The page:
You absolutely, definitely, can’t have it all

You absolutely, definitely, can’t have it all

“I know that I’ll come out the other side, because so many women have gone before me and I feel great comfort in that.”

BY Rebecca Bodman, 6 min READ
 

My son just turned 11 weeks old and the past few months have been perfect. After you have a baby, people constantly ask you, ‘How are you coping? Are you doing OK?’ and I’ve caught myself on many occasions thinking, isn’t this supposed to be harder? Aren’t I supposed to cry and feel exhausted and wish for my old life back? Because that’s what you’re led to expect before you have kids.

Instead, I’ve felt wonderful and I know I’m incredibly lucky to feel like this. I’ve got a pretty chilled out baby who’s eating well, and sleeping as well as you could hope, and I’m majorly loved-up. But today it all fell apart. It’s my last week of maternity leave and reality is well and truly knocking on my door. Today for the first time, when my husband walked in the door, I burst into tears – and they haven’t stopped since.

While I was pregnant, and even before, I always thought I’d take three months off after baby and bounce back to work sending baby off to full-time care – easy! My mum did it, I’m surrounded by women who’ve done it, and that was my plan.

When I was pregnant I started to question this a bit. I would see 12-week-old babies and think, gosh, I’m not sure if I’m going to be able to leave my baby when he’s that small – and I decided I really wanted to breastfeed for six months. Although many people warned me it would be too soon, I devised a plan with my (incredibly flexible!) workplace to return after three months working from home, visiting the office once a week for meetings with baby in tow. I’ve developed this intricate roster for my family members who’ll come to my house and look after baby while I work from my home office and I know how lucky I am to be able to (hopefully) make this work – and more importantly, have this choice. But a week out from Operation Return To Work and I’m questioning everything. I love my job. Even while on maternity leave I’ve been keeping an eye on my inbox, popping into the office every week, not willing to let it go. And I love my baby so much it actually hurts. I miss him when he sleeps and could snuggle him all day long – it’s sick!

At the moment I’m on the ground throwing my arms around; I don’t want to have to choose one love over the other.

I’ve always given 100 per cent to everything. And that’s what I’m struggling with. It’s just dawned on me that I can’t give 100 per cent all the time to work anymore, and by going back to work I can’t give 100 percent all the time to baby, either. And I desperately want to give my all to both. We’ve heard so much about ‘having it all’ and the smartest people I know have always been honest and said you can’t. But what they have said is that you can have ‘your all’, but I’m calling rubbish on that too. The really smart ones say that you can have it all, just not at the same time, but I guess I never truly understood what that meant. And I know that even if I take more time off I’ll feel exactly the same in three, six or twelve months’ time.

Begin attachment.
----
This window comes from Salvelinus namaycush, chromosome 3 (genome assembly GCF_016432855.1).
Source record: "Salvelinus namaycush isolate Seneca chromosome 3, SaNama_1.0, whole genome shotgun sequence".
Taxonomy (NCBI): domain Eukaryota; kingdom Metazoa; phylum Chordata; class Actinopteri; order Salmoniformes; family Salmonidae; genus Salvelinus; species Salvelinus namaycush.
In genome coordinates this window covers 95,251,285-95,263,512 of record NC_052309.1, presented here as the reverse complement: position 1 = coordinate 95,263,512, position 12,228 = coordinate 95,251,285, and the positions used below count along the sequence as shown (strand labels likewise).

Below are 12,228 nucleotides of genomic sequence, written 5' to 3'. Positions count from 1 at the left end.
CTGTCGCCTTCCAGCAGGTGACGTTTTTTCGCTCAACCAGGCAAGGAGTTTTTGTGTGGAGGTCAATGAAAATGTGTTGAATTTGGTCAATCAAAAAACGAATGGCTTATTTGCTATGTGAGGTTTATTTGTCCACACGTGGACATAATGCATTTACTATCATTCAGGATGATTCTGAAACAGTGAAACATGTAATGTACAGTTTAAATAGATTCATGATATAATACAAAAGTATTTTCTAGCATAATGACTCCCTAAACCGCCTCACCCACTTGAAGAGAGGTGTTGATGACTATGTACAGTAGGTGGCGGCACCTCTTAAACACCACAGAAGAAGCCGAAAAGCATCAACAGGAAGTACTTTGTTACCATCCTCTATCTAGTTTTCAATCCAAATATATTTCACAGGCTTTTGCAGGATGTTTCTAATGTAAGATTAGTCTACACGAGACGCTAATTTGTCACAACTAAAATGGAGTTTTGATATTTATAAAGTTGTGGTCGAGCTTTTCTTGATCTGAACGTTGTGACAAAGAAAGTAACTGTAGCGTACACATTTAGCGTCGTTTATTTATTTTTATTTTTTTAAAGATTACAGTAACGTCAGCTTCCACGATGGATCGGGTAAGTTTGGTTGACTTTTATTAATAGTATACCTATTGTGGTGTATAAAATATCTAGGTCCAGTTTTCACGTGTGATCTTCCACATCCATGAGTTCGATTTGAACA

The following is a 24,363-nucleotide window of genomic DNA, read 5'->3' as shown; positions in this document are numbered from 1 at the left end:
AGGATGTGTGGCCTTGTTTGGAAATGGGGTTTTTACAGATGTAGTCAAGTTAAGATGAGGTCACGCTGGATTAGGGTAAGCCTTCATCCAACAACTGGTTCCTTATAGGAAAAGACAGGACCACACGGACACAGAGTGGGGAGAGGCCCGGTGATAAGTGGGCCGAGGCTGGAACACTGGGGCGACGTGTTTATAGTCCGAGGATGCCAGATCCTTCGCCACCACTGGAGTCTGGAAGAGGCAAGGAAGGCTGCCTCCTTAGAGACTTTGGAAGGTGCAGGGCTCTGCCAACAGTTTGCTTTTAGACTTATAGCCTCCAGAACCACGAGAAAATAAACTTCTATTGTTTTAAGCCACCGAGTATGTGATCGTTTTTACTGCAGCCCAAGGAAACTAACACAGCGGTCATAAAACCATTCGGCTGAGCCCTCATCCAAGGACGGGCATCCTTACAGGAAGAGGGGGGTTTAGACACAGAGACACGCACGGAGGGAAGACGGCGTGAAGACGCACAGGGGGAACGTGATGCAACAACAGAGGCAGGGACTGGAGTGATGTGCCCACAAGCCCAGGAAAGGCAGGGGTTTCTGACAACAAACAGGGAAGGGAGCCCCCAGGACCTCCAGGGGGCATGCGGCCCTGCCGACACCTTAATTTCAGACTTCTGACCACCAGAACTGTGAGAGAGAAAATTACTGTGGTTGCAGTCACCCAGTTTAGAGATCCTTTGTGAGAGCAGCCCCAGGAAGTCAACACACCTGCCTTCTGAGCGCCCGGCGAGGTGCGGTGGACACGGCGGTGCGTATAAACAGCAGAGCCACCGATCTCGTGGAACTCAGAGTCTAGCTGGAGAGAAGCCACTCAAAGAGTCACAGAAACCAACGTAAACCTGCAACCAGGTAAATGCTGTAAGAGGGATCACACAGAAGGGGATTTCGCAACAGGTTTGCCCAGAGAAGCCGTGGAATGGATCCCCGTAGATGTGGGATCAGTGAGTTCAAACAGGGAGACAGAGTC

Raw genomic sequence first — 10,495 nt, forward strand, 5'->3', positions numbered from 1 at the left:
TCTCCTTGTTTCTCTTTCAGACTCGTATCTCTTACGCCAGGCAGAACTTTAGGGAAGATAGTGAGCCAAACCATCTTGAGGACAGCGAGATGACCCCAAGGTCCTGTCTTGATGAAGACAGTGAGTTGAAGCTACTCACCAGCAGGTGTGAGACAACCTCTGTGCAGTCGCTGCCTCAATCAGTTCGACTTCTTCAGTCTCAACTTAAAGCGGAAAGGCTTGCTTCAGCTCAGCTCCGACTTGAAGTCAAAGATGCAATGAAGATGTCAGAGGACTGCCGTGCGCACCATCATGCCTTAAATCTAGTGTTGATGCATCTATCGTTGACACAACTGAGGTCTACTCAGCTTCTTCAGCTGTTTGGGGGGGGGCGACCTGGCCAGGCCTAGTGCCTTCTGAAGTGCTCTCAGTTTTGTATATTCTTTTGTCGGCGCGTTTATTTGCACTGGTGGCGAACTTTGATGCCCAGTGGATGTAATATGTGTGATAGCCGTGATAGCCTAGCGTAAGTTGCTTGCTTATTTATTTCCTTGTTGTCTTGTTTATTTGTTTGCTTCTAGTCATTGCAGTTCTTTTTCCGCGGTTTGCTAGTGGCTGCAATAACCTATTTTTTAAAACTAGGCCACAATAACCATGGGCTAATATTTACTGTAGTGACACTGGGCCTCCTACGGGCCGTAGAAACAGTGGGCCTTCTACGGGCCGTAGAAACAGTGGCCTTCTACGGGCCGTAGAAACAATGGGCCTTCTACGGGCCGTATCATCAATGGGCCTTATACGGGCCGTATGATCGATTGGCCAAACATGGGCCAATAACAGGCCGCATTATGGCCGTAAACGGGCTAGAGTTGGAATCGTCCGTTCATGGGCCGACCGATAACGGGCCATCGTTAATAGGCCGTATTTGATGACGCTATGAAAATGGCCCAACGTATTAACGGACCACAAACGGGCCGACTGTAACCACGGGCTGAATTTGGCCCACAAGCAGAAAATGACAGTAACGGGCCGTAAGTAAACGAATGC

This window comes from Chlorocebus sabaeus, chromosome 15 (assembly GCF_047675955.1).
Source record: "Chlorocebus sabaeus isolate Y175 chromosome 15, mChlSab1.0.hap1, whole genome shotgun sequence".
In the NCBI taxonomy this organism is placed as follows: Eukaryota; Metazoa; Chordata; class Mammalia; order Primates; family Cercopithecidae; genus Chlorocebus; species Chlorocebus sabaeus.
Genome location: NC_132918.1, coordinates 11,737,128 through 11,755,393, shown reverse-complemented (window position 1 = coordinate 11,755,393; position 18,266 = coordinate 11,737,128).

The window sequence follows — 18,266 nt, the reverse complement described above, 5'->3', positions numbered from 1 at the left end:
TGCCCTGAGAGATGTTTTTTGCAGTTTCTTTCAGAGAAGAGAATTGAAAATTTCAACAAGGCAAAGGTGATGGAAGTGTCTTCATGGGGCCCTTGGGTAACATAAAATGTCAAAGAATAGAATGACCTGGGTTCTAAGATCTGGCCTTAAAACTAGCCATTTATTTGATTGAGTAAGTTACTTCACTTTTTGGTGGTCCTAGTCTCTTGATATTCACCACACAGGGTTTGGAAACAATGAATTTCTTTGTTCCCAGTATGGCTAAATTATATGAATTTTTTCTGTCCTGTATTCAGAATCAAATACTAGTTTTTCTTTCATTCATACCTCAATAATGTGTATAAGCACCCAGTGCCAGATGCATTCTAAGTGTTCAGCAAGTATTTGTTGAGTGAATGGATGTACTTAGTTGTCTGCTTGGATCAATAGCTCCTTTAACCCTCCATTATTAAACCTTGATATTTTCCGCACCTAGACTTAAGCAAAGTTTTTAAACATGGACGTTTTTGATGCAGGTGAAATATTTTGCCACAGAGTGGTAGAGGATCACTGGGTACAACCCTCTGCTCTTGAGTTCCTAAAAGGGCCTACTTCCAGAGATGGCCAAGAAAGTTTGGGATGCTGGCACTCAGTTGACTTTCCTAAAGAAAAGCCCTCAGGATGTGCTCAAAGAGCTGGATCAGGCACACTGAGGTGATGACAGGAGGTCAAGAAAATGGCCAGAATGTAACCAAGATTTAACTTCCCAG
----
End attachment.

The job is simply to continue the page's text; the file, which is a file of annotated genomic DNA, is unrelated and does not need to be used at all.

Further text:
I know I’m lucky – to live where I live; to be in the financial position I’m in; to have a ridiculously amazing support network at home and at work, but I’m still freaking out. How the heck do most people do it? I’m privileged to have choice.

They say that becoming a parent is about sacrifice and compromise – and I guess that’s what I’m getting a lesson in. I interpreted that as sacrificing nights out, sleep, weekly yoga and coffee with girlfriends … what I’m learning is that you have to sacrifice a little piece of yourself and I guess all these tears are me grieving for that part of me. I hate the word juggle, but that’s what it is – a constant compromise between family and work depending on which priority is currently on top, and I don’t think that’s ever ideal. I also feel resentment that my husband isn’t going through this; life has just become richer for him.

I just need to soak up the tears and get on with it – letting go of that person who got to the office at 7.30am … and that person who watches her baby sleep. I know that I’ll come out the other side, because so many women have gone before me and I feel great comfort in that.

 
 
 
 
 
 
 

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